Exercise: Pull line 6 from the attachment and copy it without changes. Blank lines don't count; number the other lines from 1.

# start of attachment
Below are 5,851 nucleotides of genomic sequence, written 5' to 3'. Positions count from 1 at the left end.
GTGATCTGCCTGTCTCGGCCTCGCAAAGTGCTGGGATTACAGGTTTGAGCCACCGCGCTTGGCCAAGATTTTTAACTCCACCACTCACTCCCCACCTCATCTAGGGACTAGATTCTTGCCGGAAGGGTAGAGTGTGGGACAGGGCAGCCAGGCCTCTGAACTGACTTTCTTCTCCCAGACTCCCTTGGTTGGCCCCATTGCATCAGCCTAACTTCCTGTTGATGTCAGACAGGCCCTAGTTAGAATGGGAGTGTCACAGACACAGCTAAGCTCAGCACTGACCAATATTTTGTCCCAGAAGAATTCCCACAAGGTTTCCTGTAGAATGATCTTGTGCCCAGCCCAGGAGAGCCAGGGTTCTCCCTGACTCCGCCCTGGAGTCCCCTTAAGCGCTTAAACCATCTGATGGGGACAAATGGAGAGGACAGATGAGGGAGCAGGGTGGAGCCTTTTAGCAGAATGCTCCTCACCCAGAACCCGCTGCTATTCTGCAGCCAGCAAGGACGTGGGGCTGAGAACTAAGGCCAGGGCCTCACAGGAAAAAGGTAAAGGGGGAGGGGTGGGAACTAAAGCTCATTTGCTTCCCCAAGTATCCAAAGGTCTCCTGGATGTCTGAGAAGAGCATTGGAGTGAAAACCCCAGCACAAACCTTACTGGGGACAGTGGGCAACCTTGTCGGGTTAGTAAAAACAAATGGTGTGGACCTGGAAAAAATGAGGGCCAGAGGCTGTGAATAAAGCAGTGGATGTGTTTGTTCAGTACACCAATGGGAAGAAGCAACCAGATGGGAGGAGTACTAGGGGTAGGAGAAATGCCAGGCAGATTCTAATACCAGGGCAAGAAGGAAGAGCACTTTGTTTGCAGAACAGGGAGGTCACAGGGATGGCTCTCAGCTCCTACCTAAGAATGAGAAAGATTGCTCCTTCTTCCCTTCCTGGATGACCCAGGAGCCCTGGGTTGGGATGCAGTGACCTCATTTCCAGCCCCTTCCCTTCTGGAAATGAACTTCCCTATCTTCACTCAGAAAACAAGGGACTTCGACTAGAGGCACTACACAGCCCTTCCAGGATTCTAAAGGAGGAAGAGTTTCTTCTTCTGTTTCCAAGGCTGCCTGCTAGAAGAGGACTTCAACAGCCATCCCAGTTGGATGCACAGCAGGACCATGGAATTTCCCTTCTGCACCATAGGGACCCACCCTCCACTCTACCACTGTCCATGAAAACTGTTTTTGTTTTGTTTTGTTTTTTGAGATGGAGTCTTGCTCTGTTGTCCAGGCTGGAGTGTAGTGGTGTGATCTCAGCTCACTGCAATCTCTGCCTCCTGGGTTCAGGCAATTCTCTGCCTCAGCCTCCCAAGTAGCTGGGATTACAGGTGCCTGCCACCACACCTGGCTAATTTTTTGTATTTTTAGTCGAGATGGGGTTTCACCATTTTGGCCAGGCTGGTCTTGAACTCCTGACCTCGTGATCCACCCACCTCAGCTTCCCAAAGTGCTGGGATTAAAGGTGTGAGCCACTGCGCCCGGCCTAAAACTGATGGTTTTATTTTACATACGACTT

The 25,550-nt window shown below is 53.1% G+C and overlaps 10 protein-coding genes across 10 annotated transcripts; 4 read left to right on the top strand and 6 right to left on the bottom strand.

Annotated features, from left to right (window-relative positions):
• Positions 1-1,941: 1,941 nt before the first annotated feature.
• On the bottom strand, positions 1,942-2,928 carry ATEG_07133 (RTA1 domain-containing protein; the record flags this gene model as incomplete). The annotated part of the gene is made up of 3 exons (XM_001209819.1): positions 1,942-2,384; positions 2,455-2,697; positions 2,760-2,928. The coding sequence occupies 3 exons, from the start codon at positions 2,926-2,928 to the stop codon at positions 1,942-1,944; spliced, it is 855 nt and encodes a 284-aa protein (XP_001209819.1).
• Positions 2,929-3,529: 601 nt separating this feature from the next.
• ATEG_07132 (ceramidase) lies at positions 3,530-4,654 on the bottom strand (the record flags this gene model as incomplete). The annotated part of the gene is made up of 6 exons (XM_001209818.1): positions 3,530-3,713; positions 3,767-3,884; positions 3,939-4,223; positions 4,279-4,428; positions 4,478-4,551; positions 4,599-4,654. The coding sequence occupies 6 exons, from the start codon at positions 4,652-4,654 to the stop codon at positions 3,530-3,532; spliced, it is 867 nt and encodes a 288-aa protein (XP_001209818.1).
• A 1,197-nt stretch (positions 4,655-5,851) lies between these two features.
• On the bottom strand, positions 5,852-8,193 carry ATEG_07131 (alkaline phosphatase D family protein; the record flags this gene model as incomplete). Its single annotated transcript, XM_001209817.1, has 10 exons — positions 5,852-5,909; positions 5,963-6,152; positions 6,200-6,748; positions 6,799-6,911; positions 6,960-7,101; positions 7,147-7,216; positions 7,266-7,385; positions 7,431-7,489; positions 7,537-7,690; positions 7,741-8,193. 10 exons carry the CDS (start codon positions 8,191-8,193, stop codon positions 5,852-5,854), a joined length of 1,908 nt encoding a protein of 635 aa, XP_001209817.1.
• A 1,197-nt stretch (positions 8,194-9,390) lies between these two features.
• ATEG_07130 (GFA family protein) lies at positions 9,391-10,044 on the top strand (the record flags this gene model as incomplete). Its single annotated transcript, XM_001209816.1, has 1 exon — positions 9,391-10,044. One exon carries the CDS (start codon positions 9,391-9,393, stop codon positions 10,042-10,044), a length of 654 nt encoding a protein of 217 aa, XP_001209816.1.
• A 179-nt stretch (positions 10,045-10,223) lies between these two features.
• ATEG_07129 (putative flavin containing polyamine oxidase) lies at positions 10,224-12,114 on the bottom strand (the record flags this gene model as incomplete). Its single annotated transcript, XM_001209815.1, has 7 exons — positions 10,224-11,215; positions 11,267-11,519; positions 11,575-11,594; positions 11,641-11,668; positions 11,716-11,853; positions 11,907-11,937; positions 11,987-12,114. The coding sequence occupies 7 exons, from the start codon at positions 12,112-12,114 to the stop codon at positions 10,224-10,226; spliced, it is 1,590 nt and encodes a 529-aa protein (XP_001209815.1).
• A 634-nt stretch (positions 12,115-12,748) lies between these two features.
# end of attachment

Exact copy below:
• On the bottom strand, positions 1,942-2,928 carry ATEG_07133 (RTA1 domain-containing protein; the record flags this gene model as incomplete). The annotated part of the gene is made up of 3 exons (XM_001209819.1): positions 1,942-2,384; positions 2,455-2,697; positions 2,760-2,928. The coding sequence occupies 3 exons, from the start codon at positions 2,926-2,928 to the stop codon at positions 1,942-1,944; spliced, it is 855 nt and encodes a 284-aa protein (XP_001209819.1).